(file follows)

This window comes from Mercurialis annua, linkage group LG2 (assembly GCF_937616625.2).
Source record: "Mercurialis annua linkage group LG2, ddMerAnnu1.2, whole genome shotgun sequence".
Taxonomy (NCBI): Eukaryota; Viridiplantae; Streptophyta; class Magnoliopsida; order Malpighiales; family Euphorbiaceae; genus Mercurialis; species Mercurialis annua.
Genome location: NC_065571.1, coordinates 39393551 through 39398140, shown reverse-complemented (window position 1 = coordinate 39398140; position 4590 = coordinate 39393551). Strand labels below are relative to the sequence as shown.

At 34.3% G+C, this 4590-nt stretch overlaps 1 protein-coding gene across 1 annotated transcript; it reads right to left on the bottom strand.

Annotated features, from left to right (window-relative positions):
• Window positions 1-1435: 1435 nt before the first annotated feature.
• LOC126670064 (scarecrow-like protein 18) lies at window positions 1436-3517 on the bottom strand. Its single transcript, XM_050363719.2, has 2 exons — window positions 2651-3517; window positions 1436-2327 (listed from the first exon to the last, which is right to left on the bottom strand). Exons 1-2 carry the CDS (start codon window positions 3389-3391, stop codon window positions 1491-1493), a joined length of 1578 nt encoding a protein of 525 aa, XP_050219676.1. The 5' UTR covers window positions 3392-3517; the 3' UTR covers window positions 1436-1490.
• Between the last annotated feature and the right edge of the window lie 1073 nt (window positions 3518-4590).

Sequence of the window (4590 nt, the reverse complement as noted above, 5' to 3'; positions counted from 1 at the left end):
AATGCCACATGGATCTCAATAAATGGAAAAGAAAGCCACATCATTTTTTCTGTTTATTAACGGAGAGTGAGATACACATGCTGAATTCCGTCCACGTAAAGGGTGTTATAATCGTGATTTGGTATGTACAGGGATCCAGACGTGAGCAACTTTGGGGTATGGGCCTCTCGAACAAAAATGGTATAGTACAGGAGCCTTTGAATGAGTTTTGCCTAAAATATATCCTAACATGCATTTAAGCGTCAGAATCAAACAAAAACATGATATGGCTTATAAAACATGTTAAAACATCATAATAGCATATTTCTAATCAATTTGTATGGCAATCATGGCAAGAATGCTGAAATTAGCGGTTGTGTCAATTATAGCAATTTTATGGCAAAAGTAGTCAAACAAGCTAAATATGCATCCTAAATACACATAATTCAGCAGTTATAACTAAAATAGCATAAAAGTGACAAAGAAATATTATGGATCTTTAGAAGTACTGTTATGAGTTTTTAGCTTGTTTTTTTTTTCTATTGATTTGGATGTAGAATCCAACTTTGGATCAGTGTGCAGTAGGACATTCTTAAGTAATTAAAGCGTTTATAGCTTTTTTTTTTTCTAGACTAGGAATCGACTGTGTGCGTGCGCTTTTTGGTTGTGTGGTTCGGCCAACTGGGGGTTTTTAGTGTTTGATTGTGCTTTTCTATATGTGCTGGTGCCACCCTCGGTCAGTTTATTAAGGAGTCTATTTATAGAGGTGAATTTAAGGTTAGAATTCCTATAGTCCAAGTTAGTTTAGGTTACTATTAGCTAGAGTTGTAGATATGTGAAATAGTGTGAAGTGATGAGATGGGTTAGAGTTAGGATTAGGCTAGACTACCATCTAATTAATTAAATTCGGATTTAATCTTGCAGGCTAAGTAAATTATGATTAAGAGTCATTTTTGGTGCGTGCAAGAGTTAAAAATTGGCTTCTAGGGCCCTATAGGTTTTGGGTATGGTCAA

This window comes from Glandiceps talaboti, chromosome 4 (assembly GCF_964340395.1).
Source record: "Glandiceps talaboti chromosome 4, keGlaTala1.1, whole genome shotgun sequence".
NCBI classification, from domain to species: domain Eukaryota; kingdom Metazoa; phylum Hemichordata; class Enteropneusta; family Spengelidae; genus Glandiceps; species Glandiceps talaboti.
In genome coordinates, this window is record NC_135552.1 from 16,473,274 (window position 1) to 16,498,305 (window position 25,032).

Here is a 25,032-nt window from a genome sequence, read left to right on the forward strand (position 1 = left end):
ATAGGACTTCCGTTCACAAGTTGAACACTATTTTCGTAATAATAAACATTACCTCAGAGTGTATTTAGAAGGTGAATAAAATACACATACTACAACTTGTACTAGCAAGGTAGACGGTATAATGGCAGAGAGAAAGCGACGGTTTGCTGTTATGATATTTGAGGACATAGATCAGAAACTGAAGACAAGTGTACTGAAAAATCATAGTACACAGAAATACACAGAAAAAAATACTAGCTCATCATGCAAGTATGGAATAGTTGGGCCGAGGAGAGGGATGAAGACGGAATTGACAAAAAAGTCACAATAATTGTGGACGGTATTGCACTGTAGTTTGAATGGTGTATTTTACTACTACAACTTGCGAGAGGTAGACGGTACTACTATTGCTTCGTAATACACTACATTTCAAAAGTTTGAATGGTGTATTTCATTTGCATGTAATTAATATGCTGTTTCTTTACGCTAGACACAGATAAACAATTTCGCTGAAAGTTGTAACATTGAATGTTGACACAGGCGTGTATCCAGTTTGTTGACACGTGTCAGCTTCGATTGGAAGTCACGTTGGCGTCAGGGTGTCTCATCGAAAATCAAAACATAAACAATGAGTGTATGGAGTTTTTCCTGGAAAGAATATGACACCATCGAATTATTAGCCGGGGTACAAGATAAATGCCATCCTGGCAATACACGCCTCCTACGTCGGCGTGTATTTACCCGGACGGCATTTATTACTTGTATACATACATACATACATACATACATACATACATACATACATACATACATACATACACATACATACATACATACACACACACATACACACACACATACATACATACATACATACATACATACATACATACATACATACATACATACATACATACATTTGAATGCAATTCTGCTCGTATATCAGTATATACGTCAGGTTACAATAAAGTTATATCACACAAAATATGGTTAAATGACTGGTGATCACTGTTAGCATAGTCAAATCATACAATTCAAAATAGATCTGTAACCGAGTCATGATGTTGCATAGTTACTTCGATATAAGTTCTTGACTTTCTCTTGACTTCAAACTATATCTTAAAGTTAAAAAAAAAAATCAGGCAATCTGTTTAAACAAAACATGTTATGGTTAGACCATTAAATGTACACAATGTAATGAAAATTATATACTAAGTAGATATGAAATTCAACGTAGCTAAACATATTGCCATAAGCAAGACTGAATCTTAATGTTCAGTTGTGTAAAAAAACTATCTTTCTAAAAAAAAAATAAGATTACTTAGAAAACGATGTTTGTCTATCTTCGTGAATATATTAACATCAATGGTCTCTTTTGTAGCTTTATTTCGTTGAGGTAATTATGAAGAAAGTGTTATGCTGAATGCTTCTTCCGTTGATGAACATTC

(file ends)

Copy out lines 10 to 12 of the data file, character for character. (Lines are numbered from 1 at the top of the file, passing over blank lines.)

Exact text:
Sequence of the window (4590 nt, the reverse complement as noted above, 5' to 3'; positions counted from 1 at the left end):
AATGCCACATGGATCTCAATAAATGGAAAAGAAAGCCACATCATTTTTTCTGTTTATTAACGGAGAGTGAGATACACATGCTGAATTCCGTCCACGTAAAGGGTGTTATAATCGTGATTTGGTATGTACAGGGATCCAGACGTGAGCAACTTTGGGGTATGGGCCTCTCGAACAAAAATGGTATAGTACAGGAGCCTTTGAATGAGTTTTGCCTAAAATATATCCTAACATGCATTTAAGCGTCAGAATCAAACAAAAACATGATATGGCTTATAAAACATGTTAAAACATCATAATAGCATATTTCTAATCAATTTGTATGGCAATCATGGCAAGAATGCTGAAATTAGCGGTTGTGTCAATTATAGCAATTTTATGGCAAAAGTAGTCAAACAAGCTAAATATGCATCCTAAATACACATAATTCAGCAGTTATAACTAAAATAGCATAAAAGTGACAAAGAAATATTATGGATCTTTAGAAGTACTGTTATGAGTTTTTAGCTTGTTTTTTTTTTCTATTGATTTGGATGTAGAATCCAACTTTGGATCAGTGTGCAGTAGGACATTCTTAAGTAATTAAAGCGTTTATAGCTTTTTTTTTTTCTAGACTAGGAATCGACTGTGTGCGTGCGCTTTTTGGTTGTGTGGTTCGGCCAACTGGGGGTTTTTAGTGTTTGATTGTGCTTTTCTATATGTGCTGGTGCCACCCTCGGTCAGTTTATTAAGGAGTCTATTTATAGAGGTGAATTTAAGGTTAGAATTCCTATAGTCCAAGTTAGTTTAGGTTACTATTAGCTAGAGTTGTAGATATGTGAAATAGTGTGAAGTGATGAGATGGGTTAGAGTTAGGATTAGGCTAGACTACCATCTAATTAATTAAATTCGGATTTAATCTTGCAGGCTAAGTAAATTATGATTAAGAGTCATTTTTGGTGCGTGCAAGAGTTAAAAATTGGCTTCTAGGGCCCTATAGGTTTTGGGTATGGTCAA

This window comes from Glandiceps talaboti, chromosome 4 (assembly GCF_964340395.1).